CHAPTER I. FROM THE 5TH OF MAY, 1789, TO THE NIGHT OF THE 4TH OF AUGUST
While these plots were hatching, the deputies of the nation began their legislative labours, and prepared the anxiously expected constitution, which they considered they ought no longer to delay. Addresses poured in from Paris and the principal towns of the kingdom, congratulating them on their wisdom, and encouraging them to continue their task of regenerating France. The troops, meantime, arrived in great numbers; Versailles assumed the aspect of a camp; the Salle des Etats was surrounded by guards, and the citizens refused admission. Paris was also encompassed by various bodies of the army, ready to besiege or blockade it, as the occasion might require. These vast military preparations, trains of artillery arriving from the frontiers, and the presence of foreign regiments, whose obedience was unlimited, announced sinister projects. The populace were restless and agitated; and the assembly desired to enlighten the throne with respect to its projects, and solicit the removal of the troops. At Mirabeau's suggestion, it presented on the 9th of July a firm but respectful address to the king, which proved useless. Louis XVI. declared that he alone had to judge the necessity of assembling or dismissing troops, and assured them, that those assembled formed only a precautionary army to prevent disturbances and protect the assembly. He moreover offered the assembly to remove it to Noyon or Soissons, that is to say, to place it between two armies and deprive it of the support of the people.
Paris was in the greatest excitement; this vast city was unanimous in its devotion to the assembly. The perils that threatened the representatives of the nation, and itself, and the scarcity of food disposed it to insurrection. Capitalists, from interest and the fear of bankruptcy; men of enlightenment and all the middle classes, from patriotism; the people, impelled by want, ascribing their sufferings to the privileged classes and the court, desirous of agitation and change, all had warmly espoused the cause of the revolution. It is difficult to conceive the movement which disturbed the capital of France. It was arising from the repose and silence of servitude; it was, as it were, astonished at the novelty of its situation, and intoxicated with liberty and enthusiasm. The press excited the public mind, the newspapers published the debates of the assembly, and enabled the public to be present, as it were, at its deliberations, and the questions mooted in its bosom were discussed in the open air, in the public squares. It was at the Palais Royal, more especially, that the assembly of the capital was held. The garden was always filled by a crowd that seemed permanent, though continually renewed. A table answered the purpose of the tribune, the first citizen at hand became the orator; there men expatiated on the dangers that threatened the country, and excited each other to resistance. Already, on a motion made at the Palais Royal, the prisons of the Abbaye had been broken open, and some grenadiers of the French guards, who had been imprisoned for refusing to fire on the people, released in triumph. This outbreak was attended by no consequences; a deputation had already solicited, in behalf of the delivered prisoners, the interest of the assembly, who had recommended them to the clemency of the king. They had returned to prison, and had received pardon. But this regiment, one of the most complete and bravest, had become favourable to the popular cause.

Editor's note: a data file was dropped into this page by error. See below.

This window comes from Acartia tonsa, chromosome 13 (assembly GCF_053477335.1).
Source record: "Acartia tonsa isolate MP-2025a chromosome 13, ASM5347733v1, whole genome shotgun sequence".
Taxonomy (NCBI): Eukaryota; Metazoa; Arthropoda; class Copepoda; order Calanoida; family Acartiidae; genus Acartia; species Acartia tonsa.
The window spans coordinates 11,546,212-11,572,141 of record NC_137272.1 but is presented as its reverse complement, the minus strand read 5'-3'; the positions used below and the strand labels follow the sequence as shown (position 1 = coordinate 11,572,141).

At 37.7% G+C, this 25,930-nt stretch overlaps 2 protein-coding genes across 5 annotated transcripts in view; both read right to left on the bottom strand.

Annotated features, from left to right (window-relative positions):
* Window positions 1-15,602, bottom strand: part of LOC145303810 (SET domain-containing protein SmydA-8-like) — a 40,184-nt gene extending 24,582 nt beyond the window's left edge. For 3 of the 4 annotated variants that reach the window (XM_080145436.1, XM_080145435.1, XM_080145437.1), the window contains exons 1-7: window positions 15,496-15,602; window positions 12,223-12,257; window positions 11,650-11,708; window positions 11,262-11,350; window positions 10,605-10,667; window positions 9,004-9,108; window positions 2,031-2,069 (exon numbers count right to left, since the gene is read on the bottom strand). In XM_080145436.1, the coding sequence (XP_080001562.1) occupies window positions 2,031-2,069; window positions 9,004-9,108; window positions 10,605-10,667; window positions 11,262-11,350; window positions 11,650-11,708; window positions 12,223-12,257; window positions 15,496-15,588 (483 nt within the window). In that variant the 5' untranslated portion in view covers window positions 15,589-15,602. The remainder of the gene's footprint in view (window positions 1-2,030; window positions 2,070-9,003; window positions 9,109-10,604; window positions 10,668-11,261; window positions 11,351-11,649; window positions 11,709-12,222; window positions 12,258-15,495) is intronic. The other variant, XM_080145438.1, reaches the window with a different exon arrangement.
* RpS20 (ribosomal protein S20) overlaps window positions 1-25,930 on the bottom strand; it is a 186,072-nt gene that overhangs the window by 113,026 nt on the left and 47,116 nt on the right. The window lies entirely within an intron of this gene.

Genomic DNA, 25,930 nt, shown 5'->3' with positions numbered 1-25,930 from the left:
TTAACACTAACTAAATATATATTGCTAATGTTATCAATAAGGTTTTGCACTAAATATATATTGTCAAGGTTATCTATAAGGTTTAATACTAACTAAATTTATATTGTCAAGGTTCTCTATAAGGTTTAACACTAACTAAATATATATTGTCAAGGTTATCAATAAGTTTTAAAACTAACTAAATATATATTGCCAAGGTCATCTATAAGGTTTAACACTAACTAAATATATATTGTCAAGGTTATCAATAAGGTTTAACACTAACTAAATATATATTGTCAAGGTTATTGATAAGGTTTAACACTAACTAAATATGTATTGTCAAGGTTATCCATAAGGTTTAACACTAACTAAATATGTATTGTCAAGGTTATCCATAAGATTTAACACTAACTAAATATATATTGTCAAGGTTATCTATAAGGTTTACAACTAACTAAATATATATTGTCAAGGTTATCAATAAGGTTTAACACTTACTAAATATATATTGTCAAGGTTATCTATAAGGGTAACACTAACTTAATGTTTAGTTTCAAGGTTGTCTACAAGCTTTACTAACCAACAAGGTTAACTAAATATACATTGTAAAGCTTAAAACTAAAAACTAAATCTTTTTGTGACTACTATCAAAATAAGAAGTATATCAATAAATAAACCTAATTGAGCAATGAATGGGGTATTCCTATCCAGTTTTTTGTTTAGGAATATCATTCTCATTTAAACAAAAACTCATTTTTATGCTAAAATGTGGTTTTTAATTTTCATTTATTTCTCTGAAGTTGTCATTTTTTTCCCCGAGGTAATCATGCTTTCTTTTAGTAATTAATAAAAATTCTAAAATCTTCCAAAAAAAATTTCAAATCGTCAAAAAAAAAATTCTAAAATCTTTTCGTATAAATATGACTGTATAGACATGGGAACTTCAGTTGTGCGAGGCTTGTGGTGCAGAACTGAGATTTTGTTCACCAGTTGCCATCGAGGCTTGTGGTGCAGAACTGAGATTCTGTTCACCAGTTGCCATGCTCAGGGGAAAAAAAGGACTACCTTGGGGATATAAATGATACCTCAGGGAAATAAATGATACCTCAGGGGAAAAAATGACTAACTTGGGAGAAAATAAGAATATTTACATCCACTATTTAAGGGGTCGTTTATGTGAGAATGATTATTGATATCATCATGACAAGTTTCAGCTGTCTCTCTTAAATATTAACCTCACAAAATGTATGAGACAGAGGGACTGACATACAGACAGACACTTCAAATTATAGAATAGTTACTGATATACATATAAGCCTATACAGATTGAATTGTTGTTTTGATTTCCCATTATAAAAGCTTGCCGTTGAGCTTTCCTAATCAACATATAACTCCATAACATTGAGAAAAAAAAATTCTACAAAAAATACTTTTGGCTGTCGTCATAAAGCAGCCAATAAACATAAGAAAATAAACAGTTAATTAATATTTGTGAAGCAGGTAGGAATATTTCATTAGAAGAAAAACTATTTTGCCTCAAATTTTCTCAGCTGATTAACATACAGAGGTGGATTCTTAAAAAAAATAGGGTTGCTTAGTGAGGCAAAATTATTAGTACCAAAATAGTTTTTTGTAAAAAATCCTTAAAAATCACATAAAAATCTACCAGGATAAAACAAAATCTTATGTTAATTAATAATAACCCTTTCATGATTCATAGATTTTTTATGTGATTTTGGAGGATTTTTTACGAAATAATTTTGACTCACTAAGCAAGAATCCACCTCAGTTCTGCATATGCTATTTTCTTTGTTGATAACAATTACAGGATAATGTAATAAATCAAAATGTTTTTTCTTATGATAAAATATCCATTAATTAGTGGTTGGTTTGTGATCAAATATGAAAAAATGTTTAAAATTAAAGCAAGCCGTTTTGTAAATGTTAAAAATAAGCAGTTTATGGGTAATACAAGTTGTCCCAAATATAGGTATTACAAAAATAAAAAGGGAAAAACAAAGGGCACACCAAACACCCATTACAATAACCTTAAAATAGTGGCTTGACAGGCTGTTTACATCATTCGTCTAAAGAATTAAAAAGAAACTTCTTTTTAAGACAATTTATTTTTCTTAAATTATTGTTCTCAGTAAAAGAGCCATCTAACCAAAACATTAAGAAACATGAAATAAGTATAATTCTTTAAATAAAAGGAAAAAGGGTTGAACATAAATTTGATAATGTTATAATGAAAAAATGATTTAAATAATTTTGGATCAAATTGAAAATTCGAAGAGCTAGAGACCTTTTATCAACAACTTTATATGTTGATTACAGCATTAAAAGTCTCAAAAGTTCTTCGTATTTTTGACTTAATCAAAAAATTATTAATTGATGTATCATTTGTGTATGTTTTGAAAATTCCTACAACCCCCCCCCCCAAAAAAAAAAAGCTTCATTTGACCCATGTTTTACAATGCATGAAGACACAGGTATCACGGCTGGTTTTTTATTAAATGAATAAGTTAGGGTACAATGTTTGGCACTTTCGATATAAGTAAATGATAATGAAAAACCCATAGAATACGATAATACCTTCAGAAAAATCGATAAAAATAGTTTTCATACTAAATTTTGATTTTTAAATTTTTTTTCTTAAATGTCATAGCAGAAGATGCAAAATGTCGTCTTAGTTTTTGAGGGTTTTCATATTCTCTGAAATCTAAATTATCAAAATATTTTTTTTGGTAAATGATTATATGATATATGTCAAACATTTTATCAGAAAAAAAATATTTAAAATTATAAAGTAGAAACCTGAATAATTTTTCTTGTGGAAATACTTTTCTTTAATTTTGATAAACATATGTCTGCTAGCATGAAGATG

Such was the disposition of Paris when the court, having established troops at Versailles, Sevres, the Champ de Mars, and Saint Denis, thought itself able to execute its project. It commenced, on the 11th of July, by the banishment of Necker, and the complete reconstruction of the ministry. The marshal de Broglie, la Galissonniere, the duke de la Vauguyon, the Baron de Breteuil, and the intendant Foulon, were appointed to replace Puysegur, Montmorin, La Luzerne, Saint Priest, and Necker. The latter received, while at dinner on the 11th of July, a note from the king enjoining him to leave the country immediately. He finished dining very calmly, without communicating the purport of the order he had received, and then got into his carriage with Madame Necker, as if intending to drive to Saint Omer, and took the road to Brussels.
On the following day, Sunday, the 12th of July, about four in the afternoon, Necker's disgrace and departure became known at Paris. This measure was regarded as the execution of the plot, the preparations for which had so long been observed. In a short time the city was in the greatest confusion; crowds gathered together on every side; more than ten thousand persons flocked to the Palais Royal all affected by this news, ready for anything, but not knowing what measure to adopt. Camille Desmoulins, a young man, more daring than the rest, one of the usual orators of the crowd, mounted on a table, pistol in hand, exclaiming: "Citizens, there is no time to lose; the dismissal of Necker is the knell of a Saint Bartholomew for patriots! This very night all the Swiss and German battalions will leave the Champ de Mars to massacre us all; one resource is left; to take arms!" These words were received with violent acclamations. He proposed that cockades should be worn for mutual recognition and protection. "Shall they be green," he cried, "the colour of hope; or red, the colour of the free order of Cincinnatus?" "Green! green!" shouted the multitude. The speaker descended from the table, and fastened the sprig of a tree in his hat. Every one imitated him. The chestnut-trees of the palace were almost stripped of their leaves, and the crowd went in tumult to the house of the sculptor Curtius.